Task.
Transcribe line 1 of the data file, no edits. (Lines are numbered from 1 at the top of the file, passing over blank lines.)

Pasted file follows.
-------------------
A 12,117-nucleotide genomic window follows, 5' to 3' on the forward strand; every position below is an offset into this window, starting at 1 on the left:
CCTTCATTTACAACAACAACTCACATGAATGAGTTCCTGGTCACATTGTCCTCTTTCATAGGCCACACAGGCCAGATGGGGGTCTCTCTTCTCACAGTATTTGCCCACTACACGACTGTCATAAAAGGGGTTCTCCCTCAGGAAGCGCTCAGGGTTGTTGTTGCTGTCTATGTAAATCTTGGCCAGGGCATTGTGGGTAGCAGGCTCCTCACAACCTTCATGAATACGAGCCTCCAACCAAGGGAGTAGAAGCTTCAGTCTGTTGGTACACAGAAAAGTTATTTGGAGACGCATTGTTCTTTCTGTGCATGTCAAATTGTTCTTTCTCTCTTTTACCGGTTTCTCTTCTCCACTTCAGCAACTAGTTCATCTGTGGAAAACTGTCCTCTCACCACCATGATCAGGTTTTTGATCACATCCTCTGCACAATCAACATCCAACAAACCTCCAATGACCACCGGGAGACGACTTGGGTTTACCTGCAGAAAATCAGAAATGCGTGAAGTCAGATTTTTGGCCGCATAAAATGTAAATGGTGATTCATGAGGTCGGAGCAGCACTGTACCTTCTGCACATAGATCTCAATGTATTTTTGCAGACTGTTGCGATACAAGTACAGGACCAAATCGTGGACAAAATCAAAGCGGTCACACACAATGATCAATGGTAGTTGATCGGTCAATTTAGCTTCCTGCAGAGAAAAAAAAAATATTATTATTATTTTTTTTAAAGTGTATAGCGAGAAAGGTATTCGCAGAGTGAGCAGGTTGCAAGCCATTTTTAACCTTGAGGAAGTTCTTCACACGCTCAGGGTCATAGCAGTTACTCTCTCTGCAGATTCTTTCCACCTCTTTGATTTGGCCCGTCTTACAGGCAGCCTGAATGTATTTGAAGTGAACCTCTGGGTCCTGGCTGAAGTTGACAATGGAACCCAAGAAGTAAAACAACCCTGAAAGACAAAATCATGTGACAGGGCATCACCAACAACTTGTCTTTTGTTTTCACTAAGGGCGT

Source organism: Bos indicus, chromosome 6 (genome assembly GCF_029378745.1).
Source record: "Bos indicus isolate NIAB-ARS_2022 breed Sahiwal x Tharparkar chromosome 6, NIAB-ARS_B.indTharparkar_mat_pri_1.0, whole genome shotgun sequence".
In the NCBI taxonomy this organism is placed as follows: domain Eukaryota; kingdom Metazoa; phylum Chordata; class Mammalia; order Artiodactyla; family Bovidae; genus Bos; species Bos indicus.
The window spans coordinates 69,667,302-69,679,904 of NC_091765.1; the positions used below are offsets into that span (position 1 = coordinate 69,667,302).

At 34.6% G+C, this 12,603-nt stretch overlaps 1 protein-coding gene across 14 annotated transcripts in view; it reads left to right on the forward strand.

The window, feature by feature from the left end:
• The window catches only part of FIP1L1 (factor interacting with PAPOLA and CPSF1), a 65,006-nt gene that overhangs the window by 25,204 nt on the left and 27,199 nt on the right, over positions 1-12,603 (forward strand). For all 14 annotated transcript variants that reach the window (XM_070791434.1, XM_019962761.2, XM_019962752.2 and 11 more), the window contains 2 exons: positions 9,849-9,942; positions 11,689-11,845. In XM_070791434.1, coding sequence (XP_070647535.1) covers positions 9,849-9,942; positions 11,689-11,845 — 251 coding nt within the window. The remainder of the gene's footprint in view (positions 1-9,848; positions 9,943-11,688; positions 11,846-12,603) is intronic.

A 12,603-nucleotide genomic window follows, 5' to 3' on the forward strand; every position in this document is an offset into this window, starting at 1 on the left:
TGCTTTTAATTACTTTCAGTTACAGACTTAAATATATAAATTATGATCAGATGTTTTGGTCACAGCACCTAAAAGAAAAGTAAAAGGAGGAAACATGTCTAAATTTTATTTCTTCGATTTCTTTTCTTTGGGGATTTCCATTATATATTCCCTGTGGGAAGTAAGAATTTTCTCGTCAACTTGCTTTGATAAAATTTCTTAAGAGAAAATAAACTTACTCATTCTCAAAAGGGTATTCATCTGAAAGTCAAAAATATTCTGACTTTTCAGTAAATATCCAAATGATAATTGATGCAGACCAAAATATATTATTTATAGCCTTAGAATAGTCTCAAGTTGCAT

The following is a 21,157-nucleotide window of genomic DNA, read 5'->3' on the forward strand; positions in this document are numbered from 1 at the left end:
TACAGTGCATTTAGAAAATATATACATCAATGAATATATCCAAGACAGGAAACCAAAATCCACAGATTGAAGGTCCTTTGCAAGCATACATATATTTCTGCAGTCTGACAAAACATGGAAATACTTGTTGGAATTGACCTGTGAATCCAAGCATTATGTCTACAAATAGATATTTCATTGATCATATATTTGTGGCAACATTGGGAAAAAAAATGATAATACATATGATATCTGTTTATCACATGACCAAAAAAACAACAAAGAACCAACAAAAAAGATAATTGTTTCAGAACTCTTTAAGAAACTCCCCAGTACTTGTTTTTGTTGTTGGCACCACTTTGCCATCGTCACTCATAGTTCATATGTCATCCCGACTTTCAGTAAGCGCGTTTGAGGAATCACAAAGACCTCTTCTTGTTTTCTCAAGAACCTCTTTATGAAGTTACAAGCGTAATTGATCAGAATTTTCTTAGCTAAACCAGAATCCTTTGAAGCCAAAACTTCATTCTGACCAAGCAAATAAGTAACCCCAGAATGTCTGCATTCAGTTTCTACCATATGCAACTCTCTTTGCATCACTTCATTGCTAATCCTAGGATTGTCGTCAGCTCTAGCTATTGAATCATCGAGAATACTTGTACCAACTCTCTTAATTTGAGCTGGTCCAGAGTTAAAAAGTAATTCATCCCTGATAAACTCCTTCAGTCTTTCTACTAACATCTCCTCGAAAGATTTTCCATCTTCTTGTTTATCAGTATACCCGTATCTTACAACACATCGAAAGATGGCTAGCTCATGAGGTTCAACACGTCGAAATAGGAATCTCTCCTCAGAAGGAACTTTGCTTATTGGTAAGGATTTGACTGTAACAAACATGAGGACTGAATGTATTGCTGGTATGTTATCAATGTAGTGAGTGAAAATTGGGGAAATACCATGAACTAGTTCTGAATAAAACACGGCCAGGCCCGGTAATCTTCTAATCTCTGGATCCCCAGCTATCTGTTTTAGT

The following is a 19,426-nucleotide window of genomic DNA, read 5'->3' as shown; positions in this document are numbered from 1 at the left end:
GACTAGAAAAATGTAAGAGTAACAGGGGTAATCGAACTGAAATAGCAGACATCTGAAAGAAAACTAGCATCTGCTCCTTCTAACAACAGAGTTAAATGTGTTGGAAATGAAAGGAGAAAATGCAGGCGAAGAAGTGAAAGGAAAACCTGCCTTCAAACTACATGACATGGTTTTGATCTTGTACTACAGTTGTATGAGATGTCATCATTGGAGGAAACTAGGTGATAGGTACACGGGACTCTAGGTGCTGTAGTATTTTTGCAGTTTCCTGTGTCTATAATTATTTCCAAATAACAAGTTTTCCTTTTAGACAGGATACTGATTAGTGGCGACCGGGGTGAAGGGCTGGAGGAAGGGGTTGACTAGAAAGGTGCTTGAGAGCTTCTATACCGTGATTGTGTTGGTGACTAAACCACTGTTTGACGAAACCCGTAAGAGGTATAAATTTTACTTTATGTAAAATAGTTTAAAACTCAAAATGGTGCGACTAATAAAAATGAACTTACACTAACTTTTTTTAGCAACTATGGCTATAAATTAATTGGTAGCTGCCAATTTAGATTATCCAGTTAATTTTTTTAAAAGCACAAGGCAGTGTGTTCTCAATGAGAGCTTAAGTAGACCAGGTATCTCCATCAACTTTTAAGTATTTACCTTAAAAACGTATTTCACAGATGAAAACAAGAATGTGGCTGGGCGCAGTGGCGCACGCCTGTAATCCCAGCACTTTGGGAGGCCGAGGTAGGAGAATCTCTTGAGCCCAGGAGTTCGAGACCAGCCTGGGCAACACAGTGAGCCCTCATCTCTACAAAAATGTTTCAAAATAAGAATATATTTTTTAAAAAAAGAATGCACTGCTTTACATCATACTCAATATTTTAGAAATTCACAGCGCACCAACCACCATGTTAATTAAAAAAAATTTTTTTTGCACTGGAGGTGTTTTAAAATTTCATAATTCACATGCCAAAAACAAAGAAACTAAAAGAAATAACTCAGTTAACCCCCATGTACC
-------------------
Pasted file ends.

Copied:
A 12,117-nucleotide genomic window follows, 5' to 3' on the forward strand; every position below is an offset into this window, starting at 1 on the left: